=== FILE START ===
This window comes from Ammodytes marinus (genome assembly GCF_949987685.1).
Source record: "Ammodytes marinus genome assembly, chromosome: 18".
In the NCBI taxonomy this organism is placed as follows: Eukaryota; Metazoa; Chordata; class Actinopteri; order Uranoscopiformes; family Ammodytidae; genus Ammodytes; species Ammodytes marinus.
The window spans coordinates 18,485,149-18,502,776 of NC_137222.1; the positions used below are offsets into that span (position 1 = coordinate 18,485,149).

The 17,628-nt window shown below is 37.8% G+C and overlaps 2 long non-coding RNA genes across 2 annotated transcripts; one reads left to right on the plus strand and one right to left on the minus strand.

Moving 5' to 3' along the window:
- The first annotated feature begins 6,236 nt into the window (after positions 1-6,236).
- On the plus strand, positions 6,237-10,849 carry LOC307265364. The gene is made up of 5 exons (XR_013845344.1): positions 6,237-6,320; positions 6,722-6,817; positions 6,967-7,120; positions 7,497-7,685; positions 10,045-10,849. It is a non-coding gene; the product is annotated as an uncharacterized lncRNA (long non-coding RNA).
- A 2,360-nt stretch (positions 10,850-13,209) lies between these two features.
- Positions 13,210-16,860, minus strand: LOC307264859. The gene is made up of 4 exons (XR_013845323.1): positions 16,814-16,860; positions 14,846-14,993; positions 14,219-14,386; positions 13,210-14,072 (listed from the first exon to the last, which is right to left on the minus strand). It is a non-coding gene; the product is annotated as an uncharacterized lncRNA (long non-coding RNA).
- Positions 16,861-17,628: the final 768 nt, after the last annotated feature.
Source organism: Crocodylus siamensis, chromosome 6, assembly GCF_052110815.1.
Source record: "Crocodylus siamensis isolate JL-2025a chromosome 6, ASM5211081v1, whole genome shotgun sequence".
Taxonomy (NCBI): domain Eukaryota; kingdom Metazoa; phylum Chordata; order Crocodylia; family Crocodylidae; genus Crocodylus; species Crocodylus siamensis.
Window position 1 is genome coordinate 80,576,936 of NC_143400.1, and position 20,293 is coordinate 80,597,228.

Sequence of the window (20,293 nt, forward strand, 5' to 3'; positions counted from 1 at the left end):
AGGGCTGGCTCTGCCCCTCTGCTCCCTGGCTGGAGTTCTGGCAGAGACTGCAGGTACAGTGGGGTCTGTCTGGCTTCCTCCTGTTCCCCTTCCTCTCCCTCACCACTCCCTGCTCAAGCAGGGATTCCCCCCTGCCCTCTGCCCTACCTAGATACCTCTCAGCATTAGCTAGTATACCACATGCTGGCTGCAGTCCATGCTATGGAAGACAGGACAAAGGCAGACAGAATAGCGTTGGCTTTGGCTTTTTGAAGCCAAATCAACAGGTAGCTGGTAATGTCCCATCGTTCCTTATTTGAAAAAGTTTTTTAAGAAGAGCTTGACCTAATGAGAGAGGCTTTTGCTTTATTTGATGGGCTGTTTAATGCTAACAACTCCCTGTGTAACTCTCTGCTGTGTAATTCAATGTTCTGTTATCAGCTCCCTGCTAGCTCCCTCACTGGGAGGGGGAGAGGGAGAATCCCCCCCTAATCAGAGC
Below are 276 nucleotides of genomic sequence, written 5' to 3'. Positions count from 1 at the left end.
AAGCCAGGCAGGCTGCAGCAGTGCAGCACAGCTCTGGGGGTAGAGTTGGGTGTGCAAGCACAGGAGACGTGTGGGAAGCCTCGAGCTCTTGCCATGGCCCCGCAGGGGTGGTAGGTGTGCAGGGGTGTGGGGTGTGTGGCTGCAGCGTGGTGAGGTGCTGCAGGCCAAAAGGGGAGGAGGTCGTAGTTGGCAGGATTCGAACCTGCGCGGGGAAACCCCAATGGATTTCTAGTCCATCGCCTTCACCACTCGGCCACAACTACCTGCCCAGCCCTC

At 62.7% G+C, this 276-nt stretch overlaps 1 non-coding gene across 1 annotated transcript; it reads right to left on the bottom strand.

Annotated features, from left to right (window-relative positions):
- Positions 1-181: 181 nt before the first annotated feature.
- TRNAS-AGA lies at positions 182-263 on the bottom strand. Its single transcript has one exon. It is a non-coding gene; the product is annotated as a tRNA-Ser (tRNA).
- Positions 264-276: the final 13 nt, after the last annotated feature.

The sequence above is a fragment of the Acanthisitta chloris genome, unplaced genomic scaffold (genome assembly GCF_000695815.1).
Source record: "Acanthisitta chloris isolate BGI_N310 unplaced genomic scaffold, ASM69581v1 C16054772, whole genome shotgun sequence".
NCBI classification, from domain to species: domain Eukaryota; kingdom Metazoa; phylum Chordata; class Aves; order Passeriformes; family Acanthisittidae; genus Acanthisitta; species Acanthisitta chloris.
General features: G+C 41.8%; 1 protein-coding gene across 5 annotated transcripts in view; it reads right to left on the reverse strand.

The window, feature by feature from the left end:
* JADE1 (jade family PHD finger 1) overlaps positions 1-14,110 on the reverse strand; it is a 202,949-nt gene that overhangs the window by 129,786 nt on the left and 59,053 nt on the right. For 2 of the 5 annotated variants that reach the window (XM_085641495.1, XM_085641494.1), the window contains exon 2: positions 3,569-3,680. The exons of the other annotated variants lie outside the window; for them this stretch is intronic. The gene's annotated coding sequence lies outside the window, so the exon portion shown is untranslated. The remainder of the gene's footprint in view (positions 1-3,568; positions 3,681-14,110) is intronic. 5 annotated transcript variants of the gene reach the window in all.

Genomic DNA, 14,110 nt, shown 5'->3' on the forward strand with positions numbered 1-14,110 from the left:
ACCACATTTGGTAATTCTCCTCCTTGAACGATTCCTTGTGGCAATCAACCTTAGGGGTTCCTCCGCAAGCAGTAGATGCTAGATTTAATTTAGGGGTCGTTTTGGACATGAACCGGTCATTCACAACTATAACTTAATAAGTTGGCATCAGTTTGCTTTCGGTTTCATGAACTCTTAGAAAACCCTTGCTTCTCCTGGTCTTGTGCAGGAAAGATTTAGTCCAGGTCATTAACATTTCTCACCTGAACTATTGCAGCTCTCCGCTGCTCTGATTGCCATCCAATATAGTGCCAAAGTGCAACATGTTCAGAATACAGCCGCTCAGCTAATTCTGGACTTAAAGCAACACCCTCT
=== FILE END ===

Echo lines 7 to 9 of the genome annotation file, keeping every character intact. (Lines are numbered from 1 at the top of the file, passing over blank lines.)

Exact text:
- The first annotated feature begins 6,236 nt into the window (after positions 1-6,236).
- On the plus strand, positions 6,237-10,849 carry LOC307265364. The gene is made up of 5 exons (XR_013845344.1): positions 6,237-6,320; positions 6,722-6,817; positions 6,967-7,120; positions 7,497-7,685; positions 10,045-10,849. It is a non-coding gene; the product is annotated as an uncharacterized lncRNA (long non-coding RNA).
- A 2,360-nt stretch (positions 10,850-13,209) lies between these two features.